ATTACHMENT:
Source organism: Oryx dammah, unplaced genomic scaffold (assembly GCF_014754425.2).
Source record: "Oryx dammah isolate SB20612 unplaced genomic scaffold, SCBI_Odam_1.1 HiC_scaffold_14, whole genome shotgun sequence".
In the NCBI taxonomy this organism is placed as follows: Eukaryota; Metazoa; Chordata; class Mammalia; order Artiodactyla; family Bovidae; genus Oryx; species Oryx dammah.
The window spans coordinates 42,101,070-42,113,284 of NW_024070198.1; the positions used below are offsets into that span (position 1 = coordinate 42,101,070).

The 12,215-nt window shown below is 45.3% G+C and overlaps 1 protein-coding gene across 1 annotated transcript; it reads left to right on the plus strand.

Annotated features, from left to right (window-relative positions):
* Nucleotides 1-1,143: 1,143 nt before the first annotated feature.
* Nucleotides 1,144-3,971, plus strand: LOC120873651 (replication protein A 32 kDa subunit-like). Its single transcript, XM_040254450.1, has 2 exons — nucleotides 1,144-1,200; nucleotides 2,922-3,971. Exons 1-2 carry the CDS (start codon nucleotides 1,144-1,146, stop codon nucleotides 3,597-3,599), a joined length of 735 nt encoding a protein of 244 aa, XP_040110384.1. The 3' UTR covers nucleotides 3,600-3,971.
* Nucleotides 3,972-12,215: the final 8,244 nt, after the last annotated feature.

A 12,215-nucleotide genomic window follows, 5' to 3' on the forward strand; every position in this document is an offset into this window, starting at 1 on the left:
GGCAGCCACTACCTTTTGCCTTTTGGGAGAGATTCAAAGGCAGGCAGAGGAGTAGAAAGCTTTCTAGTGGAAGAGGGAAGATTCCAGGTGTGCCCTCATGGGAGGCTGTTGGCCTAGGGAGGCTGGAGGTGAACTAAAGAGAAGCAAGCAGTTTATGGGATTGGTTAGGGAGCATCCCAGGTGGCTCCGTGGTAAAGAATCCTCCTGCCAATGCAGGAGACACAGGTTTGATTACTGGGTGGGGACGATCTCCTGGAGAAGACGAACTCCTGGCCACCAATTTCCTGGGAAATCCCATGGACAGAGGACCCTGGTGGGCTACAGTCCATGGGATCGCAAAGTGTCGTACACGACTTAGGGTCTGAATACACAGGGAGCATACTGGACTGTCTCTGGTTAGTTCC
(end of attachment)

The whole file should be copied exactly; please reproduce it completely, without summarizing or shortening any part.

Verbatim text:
Source organism: Oryx dammah, unplaced genomic scaffold (assembly GCF_014754425.2).
Source record: "Oryx dammah isolate SB20612 unplaced genomic scaffold, SCBI_Odam_1.1 HiC_scaffold_14, whole genome shotgun sequence".
In the NCBI taxonomy this organism is placed as follows: Eukaryota; Metazoa; Chordata; class Mammalia; order Artiodactyla; family Bovidae; genus Oryx; species Oryx dammah.
The window spans coordinates 42,101,070-42,113,284 of NW_024070198.1; the positions used below are offsets into that span (position 1 = coordinate 42,101,070).

The 12,215-nt window shown below is 45.3% G+C and overlaps 1 protein-coding gene across 1 annotated transcript; it reads left to right on the plus strand.

Annotated features, from left to right (window-relative positions):
* Nucleotides 1-1,143: 1,143 nt before the first annotated feature.
* Nucleotides 1,144-3,971, plus strand: LOC120873651 (replication protein A 32 kDa subunit-like). Its single transcript, XM_040254450.1, has 2 exons — nucleotides 1,144-1,200; nucleotides 2,922-3,971. Exons 1-2 carry the CDS (start codon nucleotides 1,144-1,146, stop codon nucleotides 3,597-3,599), a joined length of 735 nt encoding a protein of 244 aa, XP_040110384.1. The 3' UTR covers nucleotides 3,600-3,971.
* Nucleotides 3,972-12,215: the final 8,244 nt, after the last annotated feature.

A 12,215-nucleotide genomic window follows, 5' to 3' on the forward strand; every position in this document is an offset into this window, starting at 1 on the left:
GGCAGCCACTACCTTTTGCCTTTTGGGAGAGATTCAAAGGCAGGCAGAGGAGTAGAAAGCTTTCTAGTGGAAGAGGGAAGATTCCAGGTGTGCCCTCATGGGAGGCTGTTGGCCTAGGGAGGCTGGAGGTGAACTAAAGAGAAGCAAGCAGTTTATGGGATTGGTTAGGGAGCATCCCAGGTGGCTCCGTGGTAAAGAATCCTCCTGCCAATGCAGGAGACACAGGTTTGATTACTGGGTGGGGACGATCTCCTGGAGAAGACGAACTCCTGGCCACCAATTTCCTGGGAAATCCCATGGACAGAGGACCCTGGTGGGCTACAGTCCATGGGATCGCAAAGTGTCGTACACGACTTAGGGTCTGAATACACAGGGAGCATACTGGACTGTCTCTGGTTAGTTCC